From the United States, Army General John W. Nicholson Jr., commander of the US Forces in Afghanistan, condemned the attack as an "unspeakable crime," and praised security forces for their swift response, saying they deserved "our highest praise and respect."[15] The United States Embassy in Kabul released a statement saying, "Targeting a medical facility providing care for the brave Afghans working to protect their fellow citizens has no possible justification in any religion or creed."[15]

Administration and organization[edit]

The hospital was established to treat wounded Afghan soldiers, and is funded largely by the United States government.[5] It is staffed entirely by Afghan doctors and nurses, with American military doctors and other U.S. personnel to serve as mentors and advisors.[5]


During the summer of 2010, allegations of corruption and abuses came to light regarding the Daoud Khan Military Hospital.[5] This included widespread theft, mismanagement, and patient neglect, as well as firsthand allegations that Afghan staff would steal fuel from the hospital's generators and steal pharmaceutical drugs to sell on the black market.[5] Furthermore, American-trained Afghan doctors and nurses would rarely show up to work.[5] Hospital conditions were described as "deplorable" and "Auschwitz-like."[5] In September 2011, these abuses became public, and in October 2011, these issues were documented by the United States Department of Defense.[5]

The hospital has also been subject to controversy in Afghanistan for its treatment of Taliban fighters.[4] The hospital devotes two floors for Taliban patients, who are cared for by doctors without discrimination.[10]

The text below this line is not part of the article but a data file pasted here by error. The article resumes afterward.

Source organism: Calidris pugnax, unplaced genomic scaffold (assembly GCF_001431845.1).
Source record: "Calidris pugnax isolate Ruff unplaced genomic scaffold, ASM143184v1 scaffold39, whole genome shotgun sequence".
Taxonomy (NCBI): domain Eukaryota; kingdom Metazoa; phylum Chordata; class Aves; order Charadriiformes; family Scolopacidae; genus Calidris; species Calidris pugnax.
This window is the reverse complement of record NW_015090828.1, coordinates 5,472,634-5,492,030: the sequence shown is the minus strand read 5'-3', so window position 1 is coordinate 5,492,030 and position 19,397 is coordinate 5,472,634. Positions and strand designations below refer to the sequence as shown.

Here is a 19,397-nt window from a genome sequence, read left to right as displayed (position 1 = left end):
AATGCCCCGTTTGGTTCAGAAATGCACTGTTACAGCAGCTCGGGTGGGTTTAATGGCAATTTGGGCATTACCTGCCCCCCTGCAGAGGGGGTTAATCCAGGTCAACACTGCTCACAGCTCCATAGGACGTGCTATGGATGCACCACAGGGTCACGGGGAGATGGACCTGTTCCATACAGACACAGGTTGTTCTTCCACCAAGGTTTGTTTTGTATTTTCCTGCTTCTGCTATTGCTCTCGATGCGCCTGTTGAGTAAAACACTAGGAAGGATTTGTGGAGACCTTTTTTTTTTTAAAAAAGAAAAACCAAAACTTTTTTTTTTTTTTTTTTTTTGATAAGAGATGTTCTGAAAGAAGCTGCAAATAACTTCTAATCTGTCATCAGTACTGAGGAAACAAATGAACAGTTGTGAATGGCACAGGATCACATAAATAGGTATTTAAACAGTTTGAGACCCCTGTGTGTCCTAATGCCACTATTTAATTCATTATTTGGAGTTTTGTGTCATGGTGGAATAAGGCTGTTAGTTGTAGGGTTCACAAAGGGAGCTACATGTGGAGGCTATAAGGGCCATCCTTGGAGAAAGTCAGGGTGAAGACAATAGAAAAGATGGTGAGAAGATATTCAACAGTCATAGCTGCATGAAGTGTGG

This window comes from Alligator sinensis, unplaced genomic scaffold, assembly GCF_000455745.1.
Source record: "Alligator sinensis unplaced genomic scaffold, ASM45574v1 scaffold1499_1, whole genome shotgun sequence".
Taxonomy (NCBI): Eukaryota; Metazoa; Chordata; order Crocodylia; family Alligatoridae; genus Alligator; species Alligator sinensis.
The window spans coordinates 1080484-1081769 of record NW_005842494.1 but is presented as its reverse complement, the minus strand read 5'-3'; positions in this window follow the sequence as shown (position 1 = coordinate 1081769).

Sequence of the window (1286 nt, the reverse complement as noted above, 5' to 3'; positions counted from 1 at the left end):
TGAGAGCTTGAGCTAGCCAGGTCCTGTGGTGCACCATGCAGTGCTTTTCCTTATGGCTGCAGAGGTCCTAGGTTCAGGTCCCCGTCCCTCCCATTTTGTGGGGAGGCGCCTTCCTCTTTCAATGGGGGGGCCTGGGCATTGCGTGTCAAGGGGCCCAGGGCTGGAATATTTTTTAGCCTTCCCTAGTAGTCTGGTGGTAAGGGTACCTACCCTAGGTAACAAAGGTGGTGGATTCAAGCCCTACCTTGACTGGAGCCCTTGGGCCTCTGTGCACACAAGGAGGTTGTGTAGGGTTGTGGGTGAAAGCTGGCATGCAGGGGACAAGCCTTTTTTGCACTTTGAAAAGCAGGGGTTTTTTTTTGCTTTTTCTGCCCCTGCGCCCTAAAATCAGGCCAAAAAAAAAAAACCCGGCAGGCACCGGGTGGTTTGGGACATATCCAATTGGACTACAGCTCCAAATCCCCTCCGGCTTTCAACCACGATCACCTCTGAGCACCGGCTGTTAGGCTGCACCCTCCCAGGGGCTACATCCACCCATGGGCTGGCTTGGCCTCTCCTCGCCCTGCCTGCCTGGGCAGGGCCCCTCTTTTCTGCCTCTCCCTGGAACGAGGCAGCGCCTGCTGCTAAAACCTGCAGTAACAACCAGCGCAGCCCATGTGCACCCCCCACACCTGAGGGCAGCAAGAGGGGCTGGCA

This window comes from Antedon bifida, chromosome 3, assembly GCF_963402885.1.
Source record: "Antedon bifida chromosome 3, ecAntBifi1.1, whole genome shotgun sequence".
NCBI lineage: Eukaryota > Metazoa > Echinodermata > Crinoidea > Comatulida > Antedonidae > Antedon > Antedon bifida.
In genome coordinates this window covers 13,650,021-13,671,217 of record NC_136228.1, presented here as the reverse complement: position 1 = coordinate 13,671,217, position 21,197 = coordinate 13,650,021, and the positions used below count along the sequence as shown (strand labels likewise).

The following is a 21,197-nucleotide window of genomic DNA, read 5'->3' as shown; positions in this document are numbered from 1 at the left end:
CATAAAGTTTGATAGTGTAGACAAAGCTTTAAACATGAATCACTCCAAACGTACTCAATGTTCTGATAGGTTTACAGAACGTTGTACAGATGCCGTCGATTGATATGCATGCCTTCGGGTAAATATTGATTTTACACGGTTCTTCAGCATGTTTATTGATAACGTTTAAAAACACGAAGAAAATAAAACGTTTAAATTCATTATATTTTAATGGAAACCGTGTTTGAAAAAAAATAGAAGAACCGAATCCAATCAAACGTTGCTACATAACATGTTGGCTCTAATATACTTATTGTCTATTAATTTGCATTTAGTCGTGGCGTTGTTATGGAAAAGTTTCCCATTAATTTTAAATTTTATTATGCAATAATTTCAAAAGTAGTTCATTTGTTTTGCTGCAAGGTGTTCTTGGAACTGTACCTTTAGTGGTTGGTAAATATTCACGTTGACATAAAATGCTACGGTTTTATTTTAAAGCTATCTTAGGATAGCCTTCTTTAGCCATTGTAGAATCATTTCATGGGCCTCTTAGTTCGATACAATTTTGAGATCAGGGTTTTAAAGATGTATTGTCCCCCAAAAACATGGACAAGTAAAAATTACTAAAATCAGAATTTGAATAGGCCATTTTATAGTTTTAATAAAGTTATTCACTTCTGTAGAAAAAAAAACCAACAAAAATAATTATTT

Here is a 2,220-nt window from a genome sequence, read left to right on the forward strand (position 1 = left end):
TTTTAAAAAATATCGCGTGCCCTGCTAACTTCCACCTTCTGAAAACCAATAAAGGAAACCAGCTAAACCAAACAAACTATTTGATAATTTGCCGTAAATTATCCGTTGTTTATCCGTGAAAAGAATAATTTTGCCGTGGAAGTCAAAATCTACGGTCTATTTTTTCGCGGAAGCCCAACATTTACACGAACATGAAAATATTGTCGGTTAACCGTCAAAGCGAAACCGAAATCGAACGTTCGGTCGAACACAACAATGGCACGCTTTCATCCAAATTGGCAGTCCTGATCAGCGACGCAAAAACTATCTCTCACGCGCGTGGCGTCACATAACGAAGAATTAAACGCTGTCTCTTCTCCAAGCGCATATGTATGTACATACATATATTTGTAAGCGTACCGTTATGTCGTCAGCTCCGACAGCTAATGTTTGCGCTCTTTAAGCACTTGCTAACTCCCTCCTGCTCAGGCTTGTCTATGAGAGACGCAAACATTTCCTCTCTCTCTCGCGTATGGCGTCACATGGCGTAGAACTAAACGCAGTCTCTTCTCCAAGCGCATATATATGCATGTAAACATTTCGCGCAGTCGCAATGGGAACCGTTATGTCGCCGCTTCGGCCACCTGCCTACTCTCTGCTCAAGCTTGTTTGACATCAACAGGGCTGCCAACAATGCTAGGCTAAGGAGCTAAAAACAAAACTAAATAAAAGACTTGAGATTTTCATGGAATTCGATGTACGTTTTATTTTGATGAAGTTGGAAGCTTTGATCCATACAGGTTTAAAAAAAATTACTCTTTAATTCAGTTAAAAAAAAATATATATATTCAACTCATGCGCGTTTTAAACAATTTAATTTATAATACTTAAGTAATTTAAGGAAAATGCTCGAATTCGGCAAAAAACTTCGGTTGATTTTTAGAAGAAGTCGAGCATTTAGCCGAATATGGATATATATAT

See also[edit]


  1. ^ a b c d e Rivera, Ray; Sahak, Sharifullah (2011-05-21). "Blast Hits Military Hospital in Afghan Capital". The New York Times. ISSN 0362-4331. Retrieved 2017-03-18.
  2. ^ Safi, Michael (2017-03-08). "Isis militants disguised as doctors kill 38 in Kabul hospital attack". The Guardian. ISSN 0261-3077. Retrieved 2017-03-18.
  3. ^ a b "Sardar Mohammad Daud Khan Hospital | FDD's Long War Journal". www.longwarjournal.org. Retrieved 2017-03-18.
  4. ^ a b c "Taliban treated alongside angry soldiers in Afghan hospital". The Express Tribune. 2015-12-21. Retrieved 2017-03-18.
  5. ^ a b c d e f g h i Dawood National Military Hospital Afghanistan: What Happened and What Went Wrong? (PDF). Washington, D.C.: Government Publishing Office. 2012.
  6. ^ CNN, Ehsan Popalzai and Ralph Ellis. "Kabul hospital attack leaves 30 dead". CNN. Retrieved 2017-03-18.
  7. ^ a b c d e f CNN Wire Staff (21 May 2011). "Afghan hospital assaulted amid fears of 'high-profile attacks'". Retrieved 2017-03-19.
  8. ^ "ارگ on Twitter". Twitter. Retrieved 2017-03-18.
  9. ^ a b "Death toll from Kabul hospital attack rises to 49". Reuters. 9 March 2017. Retrieved 10 March 2017.
  10. ^ a b c "Survivors of Kabul hospital attack deadly to over 100 say insiders also took part". The Japan Times. 13 March 2017. Retrieved 13 March 2017.
  11. ^ a b "Survivors of Kabul hospital attack deadly to over 100 say insiders also took part". The Japan Times. 13 March 2017. Retrieved 13 March 2017.
  12. ^ "Afghanistan: IS gunmen dressed as medics kill 30 at Kabul military hospital". BBC News Online. 8 March 2017. Retrieved 10 March 2017.
  13. ^ "After Deadly Attack on Kabul Hospital, 'Everywhere Was Full of Blood'". The New York Times. 8 March 2017. Retrieved 10 March 2017.
  14. ^ "President Ghani, CE Abdullah visit Sardar Daud Khan Hospital – National Radio Television of Afghanistan". www.rta.org.af. Retrieved 2017-03-28.
  15. ^ a b CNN, Ehsan Popalzai and Ralph Ellis. "Kabul hospital attack leaves 30 dead". CNN. Retrieved 2017-03-18.